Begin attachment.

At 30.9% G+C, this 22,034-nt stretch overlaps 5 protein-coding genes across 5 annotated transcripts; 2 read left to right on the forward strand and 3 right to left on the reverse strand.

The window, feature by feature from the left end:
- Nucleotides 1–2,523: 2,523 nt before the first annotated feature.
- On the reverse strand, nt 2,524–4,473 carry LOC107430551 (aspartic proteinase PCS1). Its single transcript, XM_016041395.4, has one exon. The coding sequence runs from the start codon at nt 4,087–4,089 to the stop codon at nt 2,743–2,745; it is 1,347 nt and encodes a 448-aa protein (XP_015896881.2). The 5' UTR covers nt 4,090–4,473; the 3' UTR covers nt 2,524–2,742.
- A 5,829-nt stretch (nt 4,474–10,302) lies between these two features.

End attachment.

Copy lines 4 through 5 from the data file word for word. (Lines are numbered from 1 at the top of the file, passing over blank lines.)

- On the reverse strand, nt 2,524–4,473 carry LOC107430551 (aspartic proteinase PCS1). Its single transcript, XM_016041395.4, has one exon. The coding sequence runs from the start codon at nt 4,087–4,089 to the stop codon at nt 2,743–2,745; it is 1,347 nt and encodes a 448-aa protein (XP_015896881.2). The 5' UTR covers nt 4,090–4,473; the 3' UTR covers nt 2,524–2,742.
- A 5,829-nt stretch (nt 4,474–10,302) lies between these two features.